It is merely to live in a world of unreality to suppose that one can do without an interpretation of whether such framework agreements fall within the terms of the title itself, and, beyond that, of the treaty. I can see no other jurisdiction that will be appropriate. Indeed, again from these Benches we should say that Her Majesty's Government have given the most limited extension of European Court of Justice powers that would be compatible with any kind of title of intergovernmental co-operation.

I have one question which I should like to ask the Government. I ask them to confirm what I believe to be correct; namely, that the European Court of Justice cannot go beyond those two issues which I have described--framework agreement interpretation and the resolution of disputes--to the area of preliminary rulings unless the Government specifically ask it to do so in a declaration.

From these Benches, we believe that that is a mistake and that it will involve more time and a greater use of resources than is really necessary if the courts seek a preliminary ruling. But I must say on behalf of the Government that they have leaned over backwards in the direction of sovereignty of the nation by saying that we shall not even seek preliminary rulings which would, therefore, be guidance to our own courts. Our own courts would have to resolve those matters on their own.

I turn now to Europe. With great respect to the noble Lord, Lord Moynihan, much of what he said I found to be thoroughly logical and sensible, but at one point I broke away completely from what he said. The noble Lord and one or two of his noble friends, indeed, in somewhat troubling terms, raised the issue of Europol's

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powers. We have every sympathy with people who are concerned to set against the powers that Europol may have and develop once the convention is fully in force a desire to protect the liberties of individuals. But let us be direct about that. It was the previous government who accepted Europol; who accepted Europol complete with its immunities and privileges. It was the present official Opposition who, in the House of Commons on 19th January, voted against a specific Liberal Democrat amendment calling for those immunities to be limited to the same position as that of the British police. The official Opposition voted against that amendment which was intended to provide the very protection about which the noble Lord, Lord Moynihan, has spoken.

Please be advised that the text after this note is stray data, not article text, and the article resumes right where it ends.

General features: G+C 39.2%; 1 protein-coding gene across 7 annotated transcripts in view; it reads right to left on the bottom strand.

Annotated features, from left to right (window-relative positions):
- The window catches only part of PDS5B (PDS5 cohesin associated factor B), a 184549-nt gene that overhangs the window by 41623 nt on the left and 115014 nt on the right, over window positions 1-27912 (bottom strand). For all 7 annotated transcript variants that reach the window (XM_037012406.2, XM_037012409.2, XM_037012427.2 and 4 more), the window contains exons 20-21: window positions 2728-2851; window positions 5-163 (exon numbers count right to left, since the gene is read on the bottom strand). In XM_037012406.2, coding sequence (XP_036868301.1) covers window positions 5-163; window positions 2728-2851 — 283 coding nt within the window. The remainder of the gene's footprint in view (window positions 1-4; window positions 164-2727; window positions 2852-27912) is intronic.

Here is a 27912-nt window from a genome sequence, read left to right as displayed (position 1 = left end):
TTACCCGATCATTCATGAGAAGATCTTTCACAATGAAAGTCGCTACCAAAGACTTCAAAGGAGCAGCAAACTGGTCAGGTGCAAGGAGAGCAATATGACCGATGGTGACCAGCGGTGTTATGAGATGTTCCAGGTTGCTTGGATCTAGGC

Finally--and one must put this clearly on the record--the official Opposition, at the time they were in government, deliberately made a decision to allow no appeal by an individual to the European Court of Justice against an action by Europol which was believed to go beyond the proper powers of Europol. I presume that they did that with their eyes open.

In other words, they were so much more concerned about extending in any way the powers of the European Court of Justice that they chose quite deliberately to put at risk the rights of the individual. I give one example. If an individual found himself beaten up by Greek policemen and he, being a British citizen, then sought redress, there would be no redress through the British courts, nor through the European Court of Justice, which has been specifically barred from that role by the former government. The redress would have to be sought in the Greek courts.

For the life of me, I cannot see that that is a more effective protection of the rights of the individual than to allow the European Court of Justice to protect that individual by extending its powers in limited ways in relation to human rights and Europol. I do not expect the Government to agree with me, but I expect the official Opposition to recognise that their position is illogical, inconsistent and simply does not hold together on that issue.

Finally, I turn to the position which has been taken with regard to Amendments Nos. 44 and 48 in particular. We can see a strong argument for there to be detailed reports to the British Parliament on issues concerning that title. But the longest step towards some kind of more effective form of national parliamentary scrutiny has been taken in the past few weeks by the Government.